Notes and Editorial Reviews
12 Variations on
“Ein Mädchen oder Weibchen.”
12 Variations on
“See the conqu’ring hero comes”
Rainer Zipperling (vc); Boyan Vodenitcharov (fp)
ACCENT ACC 24237 (71: 23)
This is one of those discs that elicits sharply divergent opinions. Rainer Zipperling, known for his performances of Baroque music on viola da gamba,
Baroque cello, and bass viol, here jumps boldly forward almost a century to take on early Beethoven (the four works presented here all date from 1796 or very shortly thereafter). He is partnered by Boyan Vodenitcharov on the fortepiano, who with such an instrument has previously recorded some Mozart piano sonatas (praised by Michael Ullman in 32:4) and the piano side of some Beethoven violin sonatas (given a more mixed review by David K. Nelson in 22:6). Moreover, these are performances that look backward rather than forward, so to speak. Zipperling uses virtually no vibrato, and the instrument used by Vodenitcharov (a modern reproduction of one built in Vienna in 1795) is one of those that sounds much more like a harpsichord than a modern grand, or even a mid-19th century Érard. The interpretations are uniformly brisk, and extremely energetic, stressing the kinship of early Beethoven to Mozart and Haydn rather than the elements that look forward to the Romantic. In short, this is the interpretive antipode to Rostropovich and Richter, to cite just one possible example.
If this disc were being reviewed by Lynn René Bayley or someone else of her sensibilities, there would follow here a splenetic screed against period instruments and performance practices. For my part, as I have said before (cf., my review in 35:1 of a disc of piano quartets by Beethoven, Mozart, and Hummel, performed by the Ames Quartet), I can and do enjoy performances from both ends of the interpretive spectrum, so long as they are well done. And these performances are indeed well done—nay, they are absolutely superb. When I first heard the unison opening of the op. 5/1 sonata, I was momentarily nonplused, because the instrumental sound was so utterly unlike that of any performance I had ever heard, and my first reaction was that this disc was headed toward a brief, dismissive negative review. Instead, within two minutes I was thoroughly absorbed in the music-making; within five I was entranced; and my enthusiasm has continued to grow with repeated listenings. They positively bristle with vibrancy and life; seldom has Beethoven sounded so charming! Vodenitcharov’s fortepiano is a rippling brook of bright-toned musical droplets, and Zipperling’s oaken-toned cello dances atop its waves with light-footed abandon. Whether such an approach would be as well suited to the later sonatas is an open question, but for the early works offered here it is an unqualified success. The recorded sound is extremely up close to the instruments, perhaps giving them a greater sense of presence than they would have in a recital hall, though it is not overbearing; the booklet notes for the digipak are excellent. If you have never heard these works performed on period instruments, do give this a try and prepare yourself for an invigorating, ear-opening experience. For me, this is an early candidate for the 2013 Want List; urgently recommended.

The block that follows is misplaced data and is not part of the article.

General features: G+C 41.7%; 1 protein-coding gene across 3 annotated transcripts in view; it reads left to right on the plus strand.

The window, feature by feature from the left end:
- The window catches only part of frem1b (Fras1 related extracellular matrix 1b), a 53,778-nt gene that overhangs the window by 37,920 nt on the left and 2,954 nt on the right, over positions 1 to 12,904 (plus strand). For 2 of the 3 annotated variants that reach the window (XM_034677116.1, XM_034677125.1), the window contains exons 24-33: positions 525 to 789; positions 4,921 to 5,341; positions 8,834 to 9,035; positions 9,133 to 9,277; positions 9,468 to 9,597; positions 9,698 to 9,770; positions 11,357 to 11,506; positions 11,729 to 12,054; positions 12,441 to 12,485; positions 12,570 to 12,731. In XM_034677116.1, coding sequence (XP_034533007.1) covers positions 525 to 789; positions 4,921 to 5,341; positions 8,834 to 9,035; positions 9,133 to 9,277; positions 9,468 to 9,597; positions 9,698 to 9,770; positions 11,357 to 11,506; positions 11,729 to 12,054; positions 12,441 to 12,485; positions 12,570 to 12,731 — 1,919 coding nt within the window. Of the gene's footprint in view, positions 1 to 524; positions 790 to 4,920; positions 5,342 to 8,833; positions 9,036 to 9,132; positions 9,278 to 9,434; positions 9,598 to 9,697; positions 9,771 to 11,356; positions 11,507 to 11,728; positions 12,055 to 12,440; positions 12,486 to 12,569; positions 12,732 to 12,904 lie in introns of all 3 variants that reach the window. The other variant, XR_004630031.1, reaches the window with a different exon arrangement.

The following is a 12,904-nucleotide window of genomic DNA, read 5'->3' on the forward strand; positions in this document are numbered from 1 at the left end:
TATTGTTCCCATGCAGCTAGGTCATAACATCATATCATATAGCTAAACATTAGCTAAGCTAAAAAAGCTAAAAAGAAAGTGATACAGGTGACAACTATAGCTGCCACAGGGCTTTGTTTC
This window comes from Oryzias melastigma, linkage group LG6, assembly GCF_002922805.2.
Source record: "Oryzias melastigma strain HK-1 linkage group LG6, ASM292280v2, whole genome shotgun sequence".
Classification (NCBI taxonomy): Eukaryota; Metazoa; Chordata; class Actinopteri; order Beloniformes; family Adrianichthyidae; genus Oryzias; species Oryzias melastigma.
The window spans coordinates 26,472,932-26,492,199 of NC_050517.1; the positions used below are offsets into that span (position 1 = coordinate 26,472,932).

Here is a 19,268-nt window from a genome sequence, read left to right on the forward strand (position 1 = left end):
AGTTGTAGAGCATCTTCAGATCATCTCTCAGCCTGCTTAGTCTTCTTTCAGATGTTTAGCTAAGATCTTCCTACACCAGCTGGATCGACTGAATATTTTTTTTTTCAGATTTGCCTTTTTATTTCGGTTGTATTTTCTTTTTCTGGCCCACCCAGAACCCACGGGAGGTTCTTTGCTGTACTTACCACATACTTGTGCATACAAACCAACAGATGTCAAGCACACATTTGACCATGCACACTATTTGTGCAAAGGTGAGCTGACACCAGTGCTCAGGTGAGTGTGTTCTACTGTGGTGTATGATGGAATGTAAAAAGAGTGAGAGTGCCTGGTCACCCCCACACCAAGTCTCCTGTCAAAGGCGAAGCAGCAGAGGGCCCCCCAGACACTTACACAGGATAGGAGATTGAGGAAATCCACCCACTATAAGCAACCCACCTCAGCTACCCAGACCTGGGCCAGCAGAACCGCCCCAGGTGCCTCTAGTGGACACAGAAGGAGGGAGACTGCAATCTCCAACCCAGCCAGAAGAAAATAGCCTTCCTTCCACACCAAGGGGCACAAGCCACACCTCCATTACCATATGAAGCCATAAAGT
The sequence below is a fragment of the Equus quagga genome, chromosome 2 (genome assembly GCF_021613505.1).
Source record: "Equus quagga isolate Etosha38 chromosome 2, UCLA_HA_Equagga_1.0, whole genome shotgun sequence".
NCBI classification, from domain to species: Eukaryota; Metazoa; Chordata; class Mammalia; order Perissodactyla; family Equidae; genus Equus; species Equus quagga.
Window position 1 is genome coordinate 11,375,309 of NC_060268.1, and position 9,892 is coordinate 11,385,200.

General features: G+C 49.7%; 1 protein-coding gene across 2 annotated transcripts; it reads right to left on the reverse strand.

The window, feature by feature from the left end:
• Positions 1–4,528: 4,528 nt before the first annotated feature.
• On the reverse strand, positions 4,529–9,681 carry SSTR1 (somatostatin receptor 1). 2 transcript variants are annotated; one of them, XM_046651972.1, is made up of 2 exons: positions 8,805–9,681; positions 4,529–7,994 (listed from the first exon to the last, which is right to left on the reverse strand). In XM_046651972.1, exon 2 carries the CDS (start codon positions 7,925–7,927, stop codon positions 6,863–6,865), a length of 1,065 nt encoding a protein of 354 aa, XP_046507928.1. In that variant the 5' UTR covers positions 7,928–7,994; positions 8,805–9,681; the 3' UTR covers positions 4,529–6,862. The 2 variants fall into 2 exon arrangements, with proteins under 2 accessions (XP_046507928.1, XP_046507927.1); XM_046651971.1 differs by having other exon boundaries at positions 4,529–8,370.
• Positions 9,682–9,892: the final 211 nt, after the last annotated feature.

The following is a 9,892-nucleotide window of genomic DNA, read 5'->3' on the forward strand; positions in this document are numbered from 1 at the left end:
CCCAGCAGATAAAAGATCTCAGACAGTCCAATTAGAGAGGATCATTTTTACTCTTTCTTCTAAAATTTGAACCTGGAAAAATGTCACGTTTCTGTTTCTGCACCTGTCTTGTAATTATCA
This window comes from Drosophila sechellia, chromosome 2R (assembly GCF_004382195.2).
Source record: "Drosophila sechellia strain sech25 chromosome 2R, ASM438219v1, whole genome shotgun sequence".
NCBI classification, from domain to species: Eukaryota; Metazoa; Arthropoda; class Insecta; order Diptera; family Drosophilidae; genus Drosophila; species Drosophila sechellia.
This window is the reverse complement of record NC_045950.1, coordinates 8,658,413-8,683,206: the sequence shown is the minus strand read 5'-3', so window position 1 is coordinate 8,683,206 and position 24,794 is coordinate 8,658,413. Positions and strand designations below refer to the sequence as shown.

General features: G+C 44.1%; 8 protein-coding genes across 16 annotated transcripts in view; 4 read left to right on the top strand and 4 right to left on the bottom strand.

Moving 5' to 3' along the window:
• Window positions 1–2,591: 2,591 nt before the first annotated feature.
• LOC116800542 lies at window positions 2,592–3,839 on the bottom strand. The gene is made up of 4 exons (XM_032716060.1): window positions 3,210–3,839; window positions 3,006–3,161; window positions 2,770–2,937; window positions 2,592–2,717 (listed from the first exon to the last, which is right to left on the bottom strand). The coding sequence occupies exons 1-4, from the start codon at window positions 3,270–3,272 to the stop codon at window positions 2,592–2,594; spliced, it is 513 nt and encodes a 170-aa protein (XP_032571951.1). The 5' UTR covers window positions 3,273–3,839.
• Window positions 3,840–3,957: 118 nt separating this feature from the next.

FANFARE: James A. Altena
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